Board Of Trade Of The City Of Chicago v. United States

246 U.S. 231 (1918)


Chicago is the leading grain market in the world. Its Board of Trade is the commercial center through which most of the trading in grains is done. D's 1600 members include brokers, commission merchants, dealers, millers, maltsters, manufacturers of corn products, and proprietors of elevators.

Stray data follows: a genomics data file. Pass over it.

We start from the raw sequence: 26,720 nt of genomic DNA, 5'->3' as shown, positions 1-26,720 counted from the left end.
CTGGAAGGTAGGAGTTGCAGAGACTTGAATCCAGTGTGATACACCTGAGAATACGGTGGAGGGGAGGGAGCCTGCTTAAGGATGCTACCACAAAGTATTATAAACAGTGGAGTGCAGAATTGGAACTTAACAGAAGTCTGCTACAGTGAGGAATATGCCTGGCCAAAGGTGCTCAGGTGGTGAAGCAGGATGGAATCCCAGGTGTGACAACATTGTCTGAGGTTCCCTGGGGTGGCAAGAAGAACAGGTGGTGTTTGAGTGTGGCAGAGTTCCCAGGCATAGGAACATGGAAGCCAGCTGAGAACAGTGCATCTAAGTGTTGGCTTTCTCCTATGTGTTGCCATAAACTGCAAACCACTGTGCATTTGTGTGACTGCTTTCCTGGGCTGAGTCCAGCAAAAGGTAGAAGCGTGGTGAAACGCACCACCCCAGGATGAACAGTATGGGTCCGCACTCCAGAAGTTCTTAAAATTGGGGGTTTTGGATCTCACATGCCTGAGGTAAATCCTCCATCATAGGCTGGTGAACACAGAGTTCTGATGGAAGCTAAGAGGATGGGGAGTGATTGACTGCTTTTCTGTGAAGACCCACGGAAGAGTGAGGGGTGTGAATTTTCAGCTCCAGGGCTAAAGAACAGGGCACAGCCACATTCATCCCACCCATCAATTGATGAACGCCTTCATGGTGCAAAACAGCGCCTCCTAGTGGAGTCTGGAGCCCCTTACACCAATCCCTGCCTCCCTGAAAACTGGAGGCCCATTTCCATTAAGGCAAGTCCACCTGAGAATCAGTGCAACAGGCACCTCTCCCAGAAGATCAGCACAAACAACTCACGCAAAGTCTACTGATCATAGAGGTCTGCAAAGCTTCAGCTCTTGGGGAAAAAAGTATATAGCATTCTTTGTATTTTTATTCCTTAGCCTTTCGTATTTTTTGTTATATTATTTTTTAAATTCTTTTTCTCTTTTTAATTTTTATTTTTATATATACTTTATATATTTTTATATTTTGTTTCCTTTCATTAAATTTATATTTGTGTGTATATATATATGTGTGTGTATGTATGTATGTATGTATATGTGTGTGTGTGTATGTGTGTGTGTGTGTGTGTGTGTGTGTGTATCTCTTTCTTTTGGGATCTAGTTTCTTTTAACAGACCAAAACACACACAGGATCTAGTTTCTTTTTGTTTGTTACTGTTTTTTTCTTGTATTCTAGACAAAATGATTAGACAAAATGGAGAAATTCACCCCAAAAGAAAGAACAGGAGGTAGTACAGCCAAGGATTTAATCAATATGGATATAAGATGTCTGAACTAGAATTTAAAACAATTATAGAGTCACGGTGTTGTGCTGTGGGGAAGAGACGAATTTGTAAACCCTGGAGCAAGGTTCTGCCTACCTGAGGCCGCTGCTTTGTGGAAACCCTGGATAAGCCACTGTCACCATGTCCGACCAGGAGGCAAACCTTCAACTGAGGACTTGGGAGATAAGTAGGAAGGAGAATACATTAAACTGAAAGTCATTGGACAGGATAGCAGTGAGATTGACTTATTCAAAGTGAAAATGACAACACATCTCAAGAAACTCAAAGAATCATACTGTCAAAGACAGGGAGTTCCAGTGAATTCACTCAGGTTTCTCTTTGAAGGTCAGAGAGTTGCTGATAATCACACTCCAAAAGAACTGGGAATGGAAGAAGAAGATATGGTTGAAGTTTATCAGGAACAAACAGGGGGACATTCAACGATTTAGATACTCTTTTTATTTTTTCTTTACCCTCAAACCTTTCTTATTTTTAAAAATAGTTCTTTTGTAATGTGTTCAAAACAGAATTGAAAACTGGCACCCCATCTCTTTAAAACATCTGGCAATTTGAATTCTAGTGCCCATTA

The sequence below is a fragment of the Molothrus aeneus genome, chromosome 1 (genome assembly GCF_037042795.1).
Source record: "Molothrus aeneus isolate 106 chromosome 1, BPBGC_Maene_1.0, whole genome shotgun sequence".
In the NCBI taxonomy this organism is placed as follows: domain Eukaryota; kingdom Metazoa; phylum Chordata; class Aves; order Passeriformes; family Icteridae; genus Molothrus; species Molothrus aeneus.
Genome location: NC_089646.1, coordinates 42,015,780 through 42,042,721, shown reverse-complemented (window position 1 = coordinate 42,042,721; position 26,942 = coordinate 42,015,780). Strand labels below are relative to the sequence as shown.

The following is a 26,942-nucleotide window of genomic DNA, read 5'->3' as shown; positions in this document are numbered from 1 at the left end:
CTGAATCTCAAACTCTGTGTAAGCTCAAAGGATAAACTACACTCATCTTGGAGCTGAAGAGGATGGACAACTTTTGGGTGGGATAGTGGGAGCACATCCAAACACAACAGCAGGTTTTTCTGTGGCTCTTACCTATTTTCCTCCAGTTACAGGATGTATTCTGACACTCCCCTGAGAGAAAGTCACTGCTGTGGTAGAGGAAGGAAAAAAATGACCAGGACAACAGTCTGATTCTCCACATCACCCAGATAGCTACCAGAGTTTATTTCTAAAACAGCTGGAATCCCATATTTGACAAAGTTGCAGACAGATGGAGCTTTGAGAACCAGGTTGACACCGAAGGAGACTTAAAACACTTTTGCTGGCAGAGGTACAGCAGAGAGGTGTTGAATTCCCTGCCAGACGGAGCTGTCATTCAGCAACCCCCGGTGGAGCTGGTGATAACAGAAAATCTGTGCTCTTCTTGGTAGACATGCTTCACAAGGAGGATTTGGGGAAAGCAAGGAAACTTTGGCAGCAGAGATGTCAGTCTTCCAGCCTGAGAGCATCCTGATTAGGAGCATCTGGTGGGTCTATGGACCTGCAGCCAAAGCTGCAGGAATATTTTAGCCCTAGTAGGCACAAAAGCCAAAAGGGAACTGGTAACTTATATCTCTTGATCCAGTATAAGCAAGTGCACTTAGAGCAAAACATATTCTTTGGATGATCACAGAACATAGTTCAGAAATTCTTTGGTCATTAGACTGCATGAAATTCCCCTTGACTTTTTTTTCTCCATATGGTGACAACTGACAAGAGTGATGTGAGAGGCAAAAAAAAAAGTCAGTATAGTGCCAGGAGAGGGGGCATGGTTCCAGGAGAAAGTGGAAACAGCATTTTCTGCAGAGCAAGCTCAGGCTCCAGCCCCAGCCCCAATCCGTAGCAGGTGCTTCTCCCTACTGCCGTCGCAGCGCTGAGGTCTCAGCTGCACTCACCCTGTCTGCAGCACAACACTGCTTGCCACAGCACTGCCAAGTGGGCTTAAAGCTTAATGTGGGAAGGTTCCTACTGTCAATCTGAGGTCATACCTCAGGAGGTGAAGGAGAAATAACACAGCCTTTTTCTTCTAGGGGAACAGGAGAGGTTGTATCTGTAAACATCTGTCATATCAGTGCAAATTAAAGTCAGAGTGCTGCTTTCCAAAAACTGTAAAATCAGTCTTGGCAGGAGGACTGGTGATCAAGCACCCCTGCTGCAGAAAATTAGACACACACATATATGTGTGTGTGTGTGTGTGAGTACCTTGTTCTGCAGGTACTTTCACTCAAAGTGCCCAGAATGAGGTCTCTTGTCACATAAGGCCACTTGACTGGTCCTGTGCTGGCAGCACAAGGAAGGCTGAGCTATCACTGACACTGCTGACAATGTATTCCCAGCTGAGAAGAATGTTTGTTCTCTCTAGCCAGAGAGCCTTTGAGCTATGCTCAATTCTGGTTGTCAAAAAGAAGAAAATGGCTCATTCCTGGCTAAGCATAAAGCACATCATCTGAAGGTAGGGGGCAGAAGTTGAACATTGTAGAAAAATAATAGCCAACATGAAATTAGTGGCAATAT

Grains are graded according to kind and quality and are sold usually 'Chicago weight, inspection, and delivery.' The standard forms of trading are: (a) Spot sales; that is, sales of grain already in Chicago in railroad cars or elevators for immediate delivery by order on carrier or transfer of warehouse receipt. (b) Future sales; that is, agreements for delivery later in the current or some future month. (c) Sales 'to arrive'; that is, agreements to deliver on arrival grain which is already in transit to Chicago or is to be shipped there within a time specified. On every business day sessions of the Board are held at which all bids and sales are publicly made. Spot sales and future sales are made at the regular sessions of the Board from 9.30 A.M. to 1.15 P. M., except on Saturdays, when the session closes at 12 M. Special sessions, termed the 'Call,' are held immediately after the close of the regular session, at which sales 'to arrive' are made. These sessions are not limited as to duration, but last usually about half an hour. Transactions are between members only; but they may trade either for themselves or on behalf of others. Members may also trade privately with one another at any place, either during the sessions or after, and they may trade with non-members at any time except on the premises occupied by D. In 1906 the Board adopted the 'Call' rule. Members were prohibited from purchasing or offering to purchase, during the period between the close of the Call and the opening of the session on the next business day, any wheat, corn, oats or rye 'to arrive' at a price other than the closing bid at the Call. The United States (P) filed suit against d and its executive officers and directors, to enjoin the enforcement of the Call rule, alleging it to be in violation of the Anti-Trust Law. D admitted the adoption and enforcement of the Call rule, and that its purpose was to promote the convenience of members by restricting their hours of business and to break up a monopoly in that branch of the grain trade acquired by four or five warehousemen in Chicago. The allegations concerning the purpose of establishing the regulation were stricken from the record. The case was rested upon the bald proposition, that a rule or agreement by which men occupying positions of strength in any branch of trade, fixed prices at which they would buy or sell during an important part of the business day, is an illegal restraint of trade under the Anti-Trust Law. The court enjoined them from enforcing the Call Rule. D appealed.